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I’m sitting at Lemonjello’s, a local coffee shop with free wi-fi and a hip feel.  I am always afraid I won’t fit in here, but I look around and see that they’ve done a good job of making everyone feel at home.  Next to me is a mom and her two little girls (hot chocolate and cinnamon roll).  In front of me is a guy in a rough leather jacket and short hair.  He’s reading philosophy.  A grandfather type guy is a bit away.  He looks like he’s reading some history book about WW2.  Across from him…looks like a mentoring relationship going.  Then there’s a couch with a coffee table.  At the couch a young couple.  No doubt Hope College Students.

He looks like my brother, Patrick, and she looks like my sister-in-law, Katharine.  But they’re different.  My brother’s been married for a number of years and when you are around them they’re affectionate, but not like this.  These two are cuddly and overly dramatic.  This girl, 20 maybe, owns this guy.  He just doesn’t know it.  He’s wrapped around her finger.  She gives a fake pout and he crumbles with dramatic flair.  They hold hands and giggle.  She runs her hands through his hair and his chest puffs out a bit; he’s a bit scrawny, so it looks a little funny, but it must work for him because her other hand goes to his chest.  They get up to leave and he goes out of his way to carry her trash.  As he’s away you can see her smile at the two little girls.  It’s the smile that’s in between “I wish I could babysit them” and “I could see myself with these little girls given by my chest-puffing, trash-carrying boyfriend.”  He comes back and they cuddle closer while the girls dance nearby.  It’s picturesque.

I’m sure near Seattle, my brother’s life is different.  He has a great marriage, but he carries trash full of diapers and broken lamps.  His life is not lived in a coffeeshop with children dancing.  He’s got a job, and sometimes it means he has to travel for a few days away from his family.  He’s got responsibilities, and while he and Katharine love their kids, I’m guessing she doesn’t sit at a coffeeshop and see other children and daydream about babysitting them.  When they’re together they hold hands and sit close on the couch, but the chest-puffing is done and while she may run her fingers through his hair…chances are that it’s to tame it on his way out the door.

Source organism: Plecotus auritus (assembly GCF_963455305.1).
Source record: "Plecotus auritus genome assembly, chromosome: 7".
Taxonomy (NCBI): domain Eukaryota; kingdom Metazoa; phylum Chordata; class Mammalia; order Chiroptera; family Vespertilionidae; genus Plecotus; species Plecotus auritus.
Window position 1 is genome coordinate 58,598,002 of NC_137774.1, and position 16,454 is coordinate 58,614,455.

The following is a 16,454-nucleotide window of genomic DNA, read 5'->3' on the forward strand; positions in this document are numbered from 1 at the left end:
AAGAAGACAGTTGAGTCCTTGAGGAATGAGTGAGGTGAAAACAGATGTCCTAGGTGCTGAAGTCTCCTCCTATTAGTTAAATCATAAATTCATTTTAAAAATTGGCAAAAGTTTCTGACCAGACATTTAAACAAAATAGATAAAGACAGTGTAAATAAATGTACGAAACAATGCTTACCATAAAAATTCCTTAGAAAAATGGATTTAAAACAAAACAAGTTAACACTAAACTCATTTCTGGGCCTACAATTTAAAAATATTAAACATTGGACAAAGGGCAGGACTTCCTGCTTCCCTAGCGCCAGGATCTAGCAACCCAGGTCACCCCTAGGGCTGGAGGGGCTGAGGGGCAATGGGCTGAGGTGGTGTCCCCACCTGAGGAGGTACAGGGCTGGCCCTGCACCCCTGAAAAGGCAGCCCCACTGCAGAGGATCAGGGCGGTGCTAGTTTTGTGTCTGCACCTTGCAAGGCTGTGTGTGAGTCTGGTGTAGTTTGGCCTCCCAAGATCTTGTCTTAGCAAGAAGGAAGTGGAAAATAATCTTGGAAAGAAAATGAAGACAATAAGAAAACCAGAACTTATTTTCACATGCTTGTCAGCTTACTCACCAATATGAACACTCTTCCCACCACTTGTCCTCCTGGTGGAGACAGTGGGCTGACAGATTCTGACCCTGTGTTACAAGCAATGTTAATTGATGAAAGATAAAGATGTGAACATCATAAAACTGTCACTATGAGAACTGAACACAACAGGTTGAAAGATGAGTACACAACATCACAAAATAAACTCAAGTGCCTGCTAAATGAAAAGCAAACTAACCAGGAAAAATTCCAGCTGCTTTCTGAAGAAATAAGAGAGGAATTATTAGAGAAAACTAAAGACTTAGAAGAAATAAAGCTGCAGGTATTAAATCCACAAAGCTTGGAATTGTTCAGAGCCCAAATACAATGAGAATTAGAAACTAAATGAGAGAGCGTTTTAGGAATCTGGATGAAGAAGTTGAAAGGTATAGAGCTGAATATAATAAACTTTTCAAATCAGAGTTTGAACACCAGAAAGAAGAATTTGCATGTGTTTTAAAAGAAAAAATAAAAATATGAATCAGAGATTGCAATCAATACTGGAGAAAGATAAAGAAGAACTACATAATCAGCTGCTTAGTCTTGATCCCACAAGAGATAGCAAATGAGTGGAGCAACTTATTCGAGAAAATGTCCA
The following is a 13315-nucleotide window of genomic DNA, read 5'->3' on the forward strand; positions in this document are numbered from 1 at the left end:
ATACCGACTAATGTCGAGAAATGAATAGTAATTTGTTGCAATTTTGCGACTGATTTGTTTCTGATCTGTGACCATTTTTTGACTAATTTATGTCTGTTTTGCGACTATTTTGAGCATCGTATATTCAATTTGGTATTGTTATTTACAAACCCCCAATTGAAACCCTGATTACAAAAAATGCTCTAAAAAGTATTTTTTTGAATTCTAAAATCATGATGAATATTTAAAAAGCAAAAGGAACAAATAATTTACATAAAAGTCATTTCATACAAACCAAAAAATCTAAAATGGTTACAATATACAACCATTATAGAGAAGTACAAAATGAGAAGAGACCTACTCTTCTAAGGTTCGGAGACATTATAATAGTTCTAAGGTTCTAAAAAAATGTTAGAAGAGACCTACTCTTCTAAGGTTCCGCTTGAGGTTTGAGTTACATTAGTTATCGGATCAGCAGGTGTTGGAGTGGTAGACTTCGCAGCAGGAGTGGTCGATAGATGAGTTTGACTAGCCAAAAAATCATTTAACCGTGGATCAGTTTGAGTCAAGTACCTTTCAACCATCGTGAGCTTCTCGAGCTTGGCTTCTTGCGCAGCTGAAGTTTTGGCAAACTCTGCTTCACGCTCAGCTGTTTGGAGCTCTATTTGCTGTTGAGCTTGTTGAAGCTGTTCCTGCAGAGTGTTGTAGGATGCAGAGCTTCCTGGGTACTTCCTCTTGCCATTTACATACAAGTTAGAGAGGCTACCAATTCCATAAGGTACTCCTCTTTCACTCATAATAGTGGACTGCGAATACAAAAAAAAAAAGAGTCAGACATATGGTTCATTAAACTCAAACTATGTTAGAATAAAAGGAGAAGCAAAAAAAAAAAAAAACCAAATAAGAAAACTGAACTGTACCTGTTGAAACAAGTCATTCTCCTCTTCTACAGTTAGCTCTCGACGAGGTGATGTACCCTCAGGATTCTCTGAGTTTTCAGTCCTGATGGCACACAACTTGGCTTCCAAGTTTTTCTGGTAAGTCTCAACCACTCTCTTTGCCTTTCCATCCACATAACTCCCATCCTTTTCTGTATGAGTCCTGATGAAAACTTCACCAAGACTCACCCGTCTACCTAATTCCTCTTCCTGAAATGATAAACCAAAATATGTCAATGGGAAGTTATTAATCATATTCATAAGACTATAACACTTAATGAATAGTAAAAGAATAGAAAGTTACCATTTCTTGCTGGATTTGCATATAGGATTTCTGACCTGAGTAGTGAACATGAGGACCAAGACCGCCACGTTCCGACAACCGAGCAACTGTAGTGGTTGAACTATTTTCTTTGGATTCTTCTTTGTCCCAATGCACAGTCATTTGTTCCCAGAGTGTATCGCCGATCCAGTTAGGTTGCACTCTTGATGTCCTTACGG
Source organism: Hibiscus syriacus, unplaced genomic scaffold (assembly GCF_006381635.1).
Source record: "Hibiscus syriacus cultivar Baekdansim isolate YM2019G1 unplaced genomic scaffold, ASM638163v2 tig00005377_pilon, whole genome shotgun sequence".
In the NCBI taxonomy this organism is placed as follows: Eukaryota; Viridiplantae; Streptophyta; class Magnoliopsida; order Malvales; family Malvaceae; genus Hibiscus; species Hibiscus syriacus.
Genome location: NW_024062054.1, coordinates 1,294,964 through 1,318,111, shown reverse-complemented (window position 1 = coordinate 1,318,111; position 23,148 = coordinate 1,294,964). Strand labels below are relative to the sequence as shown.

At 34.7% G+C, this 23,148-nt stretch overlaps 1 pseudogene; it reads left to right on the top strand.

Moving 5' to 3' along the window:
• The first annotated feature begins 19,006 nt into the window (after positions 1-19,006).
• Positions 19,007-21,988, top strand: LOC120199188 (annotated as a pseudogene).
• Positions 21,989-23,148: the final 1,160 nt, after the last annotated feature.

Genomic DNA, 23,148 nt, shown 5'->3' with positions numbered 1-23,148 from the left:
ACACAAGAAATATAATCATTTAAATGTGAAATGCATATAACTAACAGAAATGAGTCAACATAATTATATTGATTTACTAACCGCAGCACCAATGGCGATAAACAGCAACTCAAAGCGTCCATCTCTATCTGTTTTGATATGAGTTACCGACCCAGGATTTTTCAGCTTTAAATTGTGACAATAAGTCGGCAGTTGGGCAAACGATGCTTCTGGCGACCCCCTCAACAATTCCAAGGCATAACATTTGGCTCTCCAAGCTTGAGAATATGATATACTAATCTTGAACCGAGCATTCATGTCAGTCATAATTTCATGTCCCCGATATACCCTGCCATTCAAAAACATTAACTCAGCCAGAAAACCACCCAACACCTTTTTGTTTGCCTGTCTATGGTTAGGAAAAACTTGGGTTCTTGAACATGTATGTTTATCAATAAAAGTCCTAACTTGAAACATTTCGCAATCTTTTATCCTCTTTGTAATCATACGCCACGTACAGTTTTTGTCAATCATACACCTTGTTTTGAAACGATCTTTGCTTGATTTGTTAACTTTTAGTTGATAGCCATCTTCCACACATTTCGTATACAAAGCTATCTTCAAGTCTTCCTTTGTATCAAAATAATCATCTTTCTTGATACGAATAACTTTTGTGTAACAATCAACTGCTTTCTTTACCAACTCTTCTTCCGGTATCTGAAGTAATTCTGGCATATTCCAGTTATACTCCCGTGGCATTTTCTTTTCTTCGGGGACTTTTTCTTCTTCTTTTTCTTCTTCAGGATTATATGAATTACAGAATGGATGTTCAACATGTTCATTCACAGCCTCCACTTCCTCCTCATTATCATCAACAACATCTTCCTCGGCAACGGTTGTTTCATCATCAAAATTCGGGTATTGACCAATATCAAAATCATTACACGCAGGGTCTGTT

At some point the bubble pops.  And that’s OK.  It doesn’t mean the love is lost, just replaced by a deeper commitment to grace and forgiveness.  You see the pin that popped the bubble is probably a mixture of bad breath and bad hair, extra pounds and less spending money.  It’s seeing your partner in a position where they don’t puff their chest or giggle at a joke.  It’s watching your partner make a baaaaad mistake and then, after a looooong discussion running your fingers through their hair or placing your hand on their knee with a look that says, “I love you still.”  It’s seeing the dirtiest, ugliest, most secret and disgusting part of their soul and pointing to it and saying, “I love you there, too.”

And that’s what God is willing to do for us.  The bubble never existed for God.  Once the goldilocks bubble we look through to see God pops and we can honestly say, “I don’t know if I like this or that about God” then God is able to say, “OK, I understand that.  Guess what?  I love you in that dirty, ugly, most secret and disgusting part of your forgiven soul.”  And our relationship with God starts to get really good.  Really real.

Like Patrick and Katharine, but into the even deeper places where the sweetness of the water is soul-nourishing.

Categories: The Slow Grow Tags: , , ,
  1. Dave
    January 6, 2011 at 9:58 am

    Love this post, Jim.

    You’re final sentence is a dab of vanilla ice cream in steaming cup of hot chocolate…

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